If you’ve driven a Ford lately and been impressed with its handling, you have one man to thank: the late Richard Parry-Jones.
Widely credited for changing Ford from a company that sells passable vehicles to a purveyor of dynamically excellent mass-market cars, Parry-Jones passed away suddenly overnight.
Reports indicate he died due to a tractor accident on his farm in Wales.
Born in 1951 in Bagnor, a town in the north of Wales, Parry-Jones joined Ford’s product development team while studying mechanical engineering at Salford University in Manchester.
By the late 1980s, Ford of Europe’s reputation was at an all-time low. The firm’s nadir came with the fifth-generation Escort in 1990, which married obvious cost-cutting with nondescript styling and yawn-inducing handling.
Leading the development team for the first-generation Mondeo, launched in 1993, and culminating in the original Focus, unveiled in 1998, Parry-Jones made Ford’s European range enjoyable to drive regardless of which engine was under the bonnet.
Vehicles such as the Ka and Puma only cemented his status as a guru of chassis tuning.
As both the Mondeo and Focus were developed as “world cars” his influence was felt on both sides of the Atlantic, as well as Down Under.
According to his “50 meter test”, engineers can learn more about a car’s handling properties in a slow, short drive than after many hot laps.
“One of the little things that makes a car good is the question of free play when you press the throttle pedal and before the car starts to move. Sometimes that free play might be only 5mm, but that is 5mm of backlash that is a barrier to you and your car having perfect harmony,” Parry-Jones articulated to Lotus Engineering’s proActive magazine in 2010.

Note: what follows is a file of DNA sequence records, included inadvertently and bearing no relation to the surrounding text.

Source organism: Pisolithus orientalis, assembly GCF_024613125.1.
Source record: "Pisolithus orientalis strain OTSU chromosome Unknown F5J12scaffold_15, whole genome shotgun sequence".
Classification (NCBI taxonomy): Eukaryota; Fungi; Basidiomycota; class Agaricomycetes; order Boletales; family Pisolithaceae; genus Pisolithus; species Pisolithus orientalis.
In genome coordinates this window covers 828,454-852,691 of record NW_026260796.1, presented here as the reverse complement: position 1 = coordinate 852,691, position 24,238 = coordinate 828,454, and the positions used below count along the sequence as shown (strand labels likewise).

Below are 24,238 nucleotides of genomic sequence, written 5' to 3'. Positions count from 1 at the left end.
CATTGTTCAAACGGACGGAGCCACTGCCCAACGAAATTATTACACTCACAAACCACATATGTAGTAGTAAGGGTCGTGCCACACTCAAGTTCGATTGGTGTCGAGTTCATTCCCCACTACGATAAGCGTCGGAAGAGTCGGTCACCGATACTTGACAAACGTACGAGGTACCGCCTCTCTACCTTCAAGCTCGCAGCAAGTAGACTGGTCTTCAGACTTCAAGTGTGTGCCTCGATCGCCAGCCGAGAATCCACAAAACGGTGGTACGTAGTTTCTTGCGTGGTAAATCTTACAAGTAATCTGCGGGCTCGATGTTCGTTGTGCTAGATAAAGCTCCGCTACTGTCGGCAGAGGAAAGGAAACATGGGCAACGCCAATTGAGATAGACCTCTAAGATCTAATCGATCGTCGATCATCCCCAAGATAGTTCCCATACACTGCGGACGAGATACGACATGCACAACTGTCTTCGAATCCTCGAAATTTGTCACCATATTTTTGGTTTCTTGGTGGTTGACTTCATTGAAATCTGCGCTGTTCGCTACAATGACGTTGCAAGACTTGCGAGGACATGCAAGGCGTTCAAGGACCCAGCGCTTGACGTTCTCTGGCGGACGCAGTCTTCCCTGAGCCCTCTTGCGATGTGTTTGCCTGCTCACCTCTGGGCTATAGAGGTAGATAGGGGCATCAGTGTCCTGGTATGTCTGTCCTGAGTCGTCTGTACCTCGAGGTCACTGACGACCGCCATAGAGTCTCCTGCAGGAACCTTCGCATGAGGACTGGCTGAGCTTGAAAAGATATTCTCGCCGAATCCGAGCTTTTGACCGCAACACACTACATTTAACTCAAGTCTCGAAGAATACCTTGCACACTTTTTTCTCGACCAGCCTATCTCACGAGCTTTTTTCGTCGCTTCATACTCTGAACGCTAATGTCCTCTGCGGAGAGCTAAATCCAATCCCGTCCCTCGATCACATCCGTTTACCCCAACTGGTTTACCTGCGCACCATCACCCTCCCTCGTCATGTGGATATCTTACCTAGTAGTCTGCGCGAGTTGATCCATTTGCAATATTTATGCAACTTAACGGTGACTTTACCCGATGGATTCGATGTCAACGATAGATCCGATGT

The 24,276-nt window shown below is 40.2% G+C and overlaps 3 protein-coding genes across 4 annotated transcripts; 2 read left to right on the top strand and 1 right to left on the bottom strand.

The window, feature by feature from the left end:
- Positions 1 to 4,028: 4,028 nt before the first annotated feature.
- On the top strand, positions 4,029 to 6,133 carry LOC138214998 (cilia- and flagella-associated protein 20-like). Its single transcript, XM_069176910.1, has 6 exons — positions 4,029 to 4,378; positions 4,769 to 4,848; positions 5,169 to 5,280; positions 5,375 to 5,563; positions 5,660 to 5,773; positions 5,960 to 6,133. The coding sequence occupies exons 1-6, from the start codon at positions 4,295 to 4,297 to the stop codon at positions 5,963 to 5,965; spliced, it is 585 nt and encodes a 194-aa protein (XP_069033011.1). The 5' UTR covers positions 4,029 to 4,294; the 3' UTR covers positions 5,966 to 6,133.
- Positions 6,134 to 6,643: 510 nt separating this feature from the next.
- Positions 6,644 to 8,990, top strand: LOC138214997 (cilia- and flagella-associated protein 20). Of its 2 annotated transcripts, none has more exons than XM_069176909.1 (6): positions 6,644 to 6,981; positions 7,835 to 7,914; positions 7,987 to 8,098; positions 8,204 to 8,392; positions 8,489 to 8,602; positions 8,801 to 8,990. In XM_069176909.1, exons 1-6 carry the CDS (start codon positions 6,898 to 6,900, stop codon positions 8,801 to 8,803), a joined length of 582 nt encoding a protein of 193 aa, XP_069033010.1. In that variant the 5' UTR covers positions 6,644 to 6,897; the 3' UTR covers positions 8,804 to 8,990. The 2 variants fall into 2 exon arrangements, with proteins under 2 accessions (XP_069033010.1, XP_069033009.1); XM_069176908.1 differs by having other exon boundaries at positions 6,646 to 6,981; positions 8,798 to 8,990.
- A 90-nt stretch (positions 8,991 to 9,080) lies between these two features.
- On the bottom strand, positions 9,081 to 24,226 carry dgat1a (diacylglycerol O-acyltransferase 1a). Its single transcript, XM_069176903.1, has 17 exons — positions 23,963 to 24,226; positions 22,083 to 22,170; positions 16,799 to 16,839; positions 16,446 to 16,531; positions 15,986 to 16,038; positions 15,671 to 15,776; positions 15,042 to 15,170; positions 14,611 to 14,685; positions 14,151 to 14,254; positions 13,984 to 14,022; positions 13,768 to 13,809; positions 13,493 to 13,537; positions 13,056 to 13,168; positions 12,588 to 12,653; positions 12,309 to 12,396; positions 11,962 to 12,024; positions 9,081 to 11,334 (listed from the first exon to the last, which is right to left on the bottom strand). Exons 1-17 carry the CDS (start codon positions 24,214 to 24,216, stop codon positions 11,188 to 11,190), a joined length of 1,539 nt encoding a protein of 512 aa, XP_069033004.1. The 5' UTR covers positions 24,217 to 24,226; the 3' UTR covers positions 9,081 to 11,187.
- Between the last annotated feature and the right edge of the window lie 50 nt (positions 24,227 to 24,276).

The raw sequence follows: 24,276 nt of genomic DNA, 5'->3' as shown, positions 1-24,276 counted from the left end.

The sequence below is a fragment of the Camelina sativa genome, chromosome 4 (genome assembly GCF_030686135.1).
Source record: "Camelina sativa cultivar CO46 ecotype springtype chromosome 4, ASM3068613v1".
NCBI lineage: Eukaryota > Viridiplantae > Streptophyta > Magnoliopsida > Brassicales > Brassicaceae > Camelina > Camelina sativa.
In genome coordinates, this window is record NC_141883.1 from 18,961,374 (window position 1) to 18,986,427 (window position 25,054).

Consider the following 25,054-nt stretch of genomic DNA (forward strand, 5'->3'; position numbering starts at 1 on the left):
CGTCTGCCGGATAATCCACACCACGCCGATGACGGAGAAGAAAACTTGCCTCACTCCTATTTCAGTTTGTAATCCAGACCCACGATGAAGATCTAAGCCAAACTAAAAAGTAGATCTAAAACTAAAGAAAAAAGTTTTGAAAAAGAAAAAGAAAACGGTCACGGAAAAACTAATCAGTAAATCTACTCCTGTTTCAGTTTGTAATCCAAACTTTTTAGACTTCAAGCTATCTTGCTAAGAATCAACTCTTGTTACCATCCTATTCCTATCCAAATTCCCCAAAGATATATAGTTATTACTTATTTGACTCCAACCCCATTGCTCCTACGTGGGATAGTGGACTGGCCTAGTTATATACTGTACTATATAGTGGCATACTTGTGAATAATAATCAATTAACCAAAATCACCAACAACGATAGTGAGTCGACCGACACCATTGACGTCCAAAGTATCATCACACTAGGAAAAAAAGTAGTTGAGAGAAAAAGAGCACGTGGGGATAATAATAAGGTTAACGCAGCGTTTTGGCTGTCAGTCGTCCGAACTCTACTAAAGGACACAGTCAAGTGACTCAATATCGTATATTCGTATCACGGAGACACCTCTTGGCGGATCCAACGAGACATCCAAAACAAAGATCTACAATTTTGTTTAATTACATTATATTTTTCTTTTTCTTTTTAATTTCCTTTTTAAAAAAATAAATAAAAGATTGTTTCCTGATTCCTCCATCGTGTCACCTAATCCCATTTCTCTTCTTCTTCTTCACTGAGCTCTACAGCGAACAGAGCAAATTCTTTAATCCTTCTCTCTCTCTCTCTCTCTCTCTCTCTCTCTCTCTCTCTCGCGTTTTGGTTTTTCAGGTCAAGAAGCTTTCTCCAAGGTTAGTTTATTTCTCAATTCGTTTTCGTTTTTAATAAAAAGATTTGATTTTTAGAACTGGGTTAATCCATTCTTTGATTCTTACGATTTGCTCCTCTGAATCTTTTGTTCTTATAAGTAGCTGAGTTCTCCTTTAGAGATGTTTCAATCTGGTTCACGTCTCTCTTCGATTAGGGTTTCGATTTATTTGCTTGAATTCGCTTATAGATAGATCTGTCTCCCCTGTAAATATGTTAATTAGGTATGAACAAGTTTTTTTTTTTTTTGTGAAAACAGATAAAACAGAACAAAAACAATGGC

“If you are not preparing yourself mentally to understand whether that 5 mm exists or not and you just get in the car and floor the pedal on your first drive, you will never find that problem.
“You will find it in the first 50 metres — are the controls nicely weighted, are they linearly progressive, lacking in lash, are they communicating, are they helping my driving? Or are they giving me a series of challenges?”
His ability to tune even the most kilowatt-starved model into an enjoyable conveyance not only caught the eye of the media, but also other car makers.
Possibly stung by criticism of the Mark IV Golf, which drove like a lumbering dinosaur compared to the nimble Focus, Ferdinand Piech tried to lure Parry-Jones to lead development work at the Volkswagen Group.
Parry-Jones remained at the Blue Oval, and helped to develop and fine tune vehicles from Ford, as well as Jaguar, Lincoln, Land Rover, Volvo and Aston Martin, which were all part of the firm’s Premier Automotive Group.
He later joined Ford’s board, where he served as chief technology officer and global vice president in charge of product development.
After retiring from Ford in 2007 he became chairman of Network Rail, the government body responsible for running the UK’s network of railway tracks, in 2012.
Parry-Jones was also an advocate for his native Wales, and ran a spa and lodge in Snowdonia National Park.
He remained active in the automotive industry too.
In 2009 helped to establish the Automotive Council UK, a body which seeks to “enhance dialogue and strengthen co-operation between UK government and the automotive sector”, and in 2019 became the chairman of the UK dealership network Marshall Motor Holdings.
Figures throughout the industry have paid tribute to Parry-Jones.
“Richard Parry-Jones was a rare talent who left an indelible mark on Ford and the industry. As an engineer, he was a virtuoso with an uncanny feel for creating cars that were dynamic and incredibly fun to drive,” Bill Ford, chairman of Ford, said in a statement released overnight.
“I can tell you that going on a test drive with him was not for the faint of heart. His passion for great cars and love of motoring inspired legions of engineers and enthusiasts in Europe and around the world. Richard will be deeply missed, and our heart goes out to his family and loved ones.”